By Jessica Brodie
NORTH CHARLESTON—The Rev. Richard Lewis will never forget the time when he was a rescue squad member and a person committed suicide right in front of his ambulance. Or the time a house fire claimed three victims. Or the time he went with a team to North Carolina and felt powerless to comfort the family of a man who died trying to escape his car after it plunged into the Broad River.
Thanks to a pastoral crisis intervention class offered in February by Coastal Crisis Chaplaincy, Lewis and a host of chaplains and pastors now have training to handle that and more.
Lewis was one of several United Methodist pastors who participated in the class Feb. 24-26, including a pastor from Maryland. Open to both clergy and laity, the class addressed how to assist communities during a time of psychological or spiritual crisis (such as 9/11 or the Emanuel 9 shooting last year, or a host of individual first responder calls), while unpacking the impact that crisis situations have upon people.
“Sometimes, we can come up on some very gruesome situations,” said Lewis, pastor of the Duncan-Startex-Loree Charge in the Spartanburg District who has served as a first responder, chaplain and search-and-rescue team member. “I thought that with the proper training, I could be of use not only to the first responders on the scene, but also with the persons involved in the situations that occur every day. Sometimes the first responders are not equipped to handle the people involved in auto accidents, fires, domestic disputes, etc., and I feel that God would have me to make myself available to assist them in any way I can.”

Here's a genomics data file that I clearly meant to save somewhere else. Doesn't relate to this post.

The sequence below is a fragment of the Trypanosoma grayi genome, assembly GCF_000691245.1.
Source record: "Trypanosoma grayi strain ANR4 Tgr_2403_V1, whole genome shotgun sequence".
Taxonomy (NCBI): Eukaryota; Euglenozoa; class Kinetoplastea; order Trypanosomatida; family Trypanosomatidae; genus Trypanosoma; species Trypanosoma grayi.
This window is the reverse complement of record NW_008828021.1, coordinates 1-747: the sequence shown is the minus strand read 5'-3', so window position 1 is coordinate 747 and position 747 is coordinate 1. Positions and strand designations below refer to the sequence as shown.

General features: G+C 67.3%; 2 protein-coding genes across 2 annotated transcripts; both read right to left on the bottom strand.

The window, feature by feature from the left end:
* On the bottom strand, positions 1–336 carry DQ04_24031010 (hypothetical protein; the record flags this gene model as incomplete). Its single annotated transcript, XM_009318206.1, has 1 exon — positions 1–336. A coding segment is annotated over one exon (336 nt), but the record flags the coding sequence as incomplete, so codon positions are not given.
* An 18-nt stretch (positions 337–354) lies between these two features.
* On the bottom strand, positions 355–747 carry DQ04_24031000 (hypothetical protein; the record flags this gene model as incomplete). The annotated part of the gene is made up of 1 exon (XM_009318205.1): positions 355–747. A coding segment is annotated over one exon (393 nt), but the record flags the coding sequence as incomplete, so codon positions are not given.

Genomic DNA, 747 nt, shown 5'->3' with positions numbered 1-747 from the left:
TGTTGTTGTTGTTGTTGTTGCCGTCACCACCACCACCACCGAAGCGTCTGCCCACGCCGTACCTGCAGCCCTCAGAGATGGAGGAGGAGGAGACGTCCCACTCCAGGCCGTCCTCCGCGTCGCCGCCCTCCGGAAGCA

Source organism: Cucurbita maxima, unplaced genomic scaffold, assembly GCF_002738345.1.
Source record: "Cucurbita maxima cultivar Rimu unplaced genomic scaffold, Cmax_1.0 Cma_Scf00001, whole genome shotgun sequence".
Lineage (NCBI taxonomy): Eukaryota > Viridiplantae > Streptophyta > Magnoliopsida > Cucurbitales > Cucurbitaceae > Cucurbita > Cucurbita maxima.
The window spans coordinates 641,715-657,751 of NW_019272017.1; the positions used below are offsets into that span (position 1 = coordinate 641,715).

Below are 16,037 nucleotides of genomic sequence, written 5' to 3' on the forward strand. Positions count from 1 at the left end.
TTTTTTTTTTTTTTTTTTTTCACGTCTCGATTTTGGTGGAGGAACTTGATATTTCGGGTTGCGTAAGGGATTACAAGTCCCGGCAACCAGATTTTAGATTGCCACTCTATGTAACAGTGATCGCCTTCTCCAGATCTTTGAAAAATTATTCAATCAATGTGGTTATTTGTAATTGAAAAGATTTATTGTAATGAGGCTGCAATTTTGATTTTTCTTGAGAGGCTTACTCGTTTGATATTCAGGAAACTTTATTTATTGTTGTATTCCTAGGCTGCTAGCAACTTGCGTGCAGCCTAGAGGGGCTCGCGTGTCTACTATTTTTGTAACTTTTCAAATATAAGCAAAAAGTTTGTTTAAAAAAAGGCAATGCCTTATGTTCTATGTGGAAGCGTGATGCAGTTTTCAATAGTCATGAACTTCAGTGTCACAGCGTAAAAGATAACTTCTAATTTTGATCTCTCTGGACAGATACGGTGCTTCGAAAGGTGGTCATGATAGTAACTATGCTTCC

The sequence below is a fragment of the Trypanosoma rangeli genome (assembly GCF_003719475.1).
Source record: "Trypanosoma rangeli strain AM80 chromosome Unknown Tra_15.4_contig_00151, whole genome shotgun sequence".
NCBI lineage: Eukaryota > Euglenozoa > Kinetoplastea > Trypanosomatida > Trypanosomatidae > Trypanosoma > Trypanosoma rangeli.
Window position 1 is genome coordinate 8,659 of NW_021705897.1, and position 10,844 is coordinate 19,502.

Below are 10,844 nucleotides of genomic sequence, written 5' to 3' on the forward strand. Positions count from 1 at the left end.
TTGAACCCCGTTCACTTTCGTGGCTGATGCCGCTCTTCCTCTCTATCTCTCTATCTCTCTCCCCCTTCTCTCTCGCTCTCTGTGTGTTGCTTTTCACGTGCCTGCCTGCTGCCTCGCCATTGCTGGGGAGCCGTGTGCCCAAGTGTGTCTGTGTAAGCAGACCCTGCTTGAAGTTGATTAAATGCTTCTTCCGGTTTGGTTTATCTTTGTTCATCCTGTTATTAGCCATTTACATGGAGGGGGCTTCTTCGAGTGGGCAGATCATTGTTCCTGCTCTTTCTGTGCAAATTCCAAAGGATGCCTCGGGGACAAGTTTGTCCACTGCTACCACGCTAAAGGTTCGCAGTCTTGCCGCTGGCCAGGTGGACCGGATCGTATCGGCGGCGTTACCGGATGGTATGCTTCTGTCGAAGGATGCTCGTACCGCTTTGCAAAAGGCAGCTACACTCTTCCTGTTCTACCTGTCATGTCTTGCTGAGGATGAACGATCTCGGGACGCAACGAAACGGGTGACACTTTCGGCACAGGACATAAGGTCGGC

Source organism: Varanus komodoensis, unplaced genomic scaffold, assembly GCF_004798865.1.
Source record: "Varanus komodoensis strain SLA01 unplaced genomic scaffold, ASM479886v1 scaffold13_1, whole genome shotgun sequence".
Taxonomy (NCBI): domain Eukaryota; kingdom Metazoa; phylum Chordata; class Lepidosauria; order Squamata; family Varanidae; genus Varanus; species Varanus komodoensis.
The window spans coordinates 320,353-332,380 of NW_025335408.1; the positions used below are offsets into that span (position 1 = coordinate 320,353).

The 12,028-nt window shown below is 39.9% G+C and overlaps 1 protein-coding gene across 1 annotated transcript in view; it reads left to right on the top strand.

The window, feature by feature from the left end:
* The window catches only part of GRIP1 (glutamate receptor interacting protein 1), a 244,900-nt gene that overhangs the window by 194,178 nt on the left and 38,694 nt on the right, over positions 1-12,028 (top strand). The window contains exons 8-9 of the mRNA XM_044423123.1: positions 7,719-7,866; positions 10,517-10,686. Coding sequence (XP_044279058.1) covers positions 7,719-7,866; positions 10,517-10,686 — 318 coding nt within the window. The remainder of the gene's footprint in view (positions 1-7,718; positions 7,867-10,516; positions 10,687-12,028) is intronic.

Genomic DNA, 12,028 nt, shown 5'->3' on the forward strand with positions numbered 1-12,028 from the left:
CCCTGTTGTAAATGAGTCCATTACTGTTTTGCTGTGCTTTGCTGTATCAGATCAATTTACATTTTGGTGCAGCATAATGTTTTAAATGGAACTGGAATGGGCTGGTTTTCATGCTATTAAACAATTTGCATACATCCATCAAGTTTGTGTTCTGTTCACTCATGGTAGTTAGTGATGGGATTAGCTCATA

Lewis said the class helped him feel he can truly be there for people after a crisis, whether that means simply sitting with them or enabling them to release pent-up emotions.
“I think in any stressful situation, the first responders need to know that someone has their back on the emotional and spiritual side, even if they may not be believers,” Lewis said.
The Rev. James Lewis, pastor of the Zion-Zoar Charge in the Hartsville District, also took the class. He said it added what he calls “one more tool” to his ministry toolbox. Lewis has served as a chaplain to fire departments for more than 15 years and now works with the Chesterfield County Sheriff Office. He said the class was extremely helpful for him and others who work directly with public safety personnel.
The Rev. Judy Emerson traveled from Winfield, Maryland, to take the class. The pastor of Ebenezer UMC in the Baltimore-Washington Conference and chaplain of the Winfield Community Volunteer Fire Department, she hoped the class would help her learn how to better serve her church and community. It didn’t disappoint.
“I never realized that the entire experience would offer incredible pastoral insight, creative and informative leadership and an opportunity to meet some wonderful people who have dedicated their lives to serving others,” Emerson said. “To hear stories from first responders who found themselves in the middle of situations such as the Emanuel 9 shooting and other horrific circumstances, and to listen to what it meant to have a ministry of presence provided for them and others in the midst of these experiences, reminded me once again that God is with us at all times. It also heightened my awareness that those in pastoral ministry are a reminder of God’s presence through the big things we do, as well as the small things.”
Emerson said the class has inspired her to do more with the ministry entrusted to her. Her church is now discerning where God is calling them to offer a much-needed ministry to first responders and the people they serve.
For more on the class: http://coastalcrisischaplain.org/pci.
By Jessica Brodie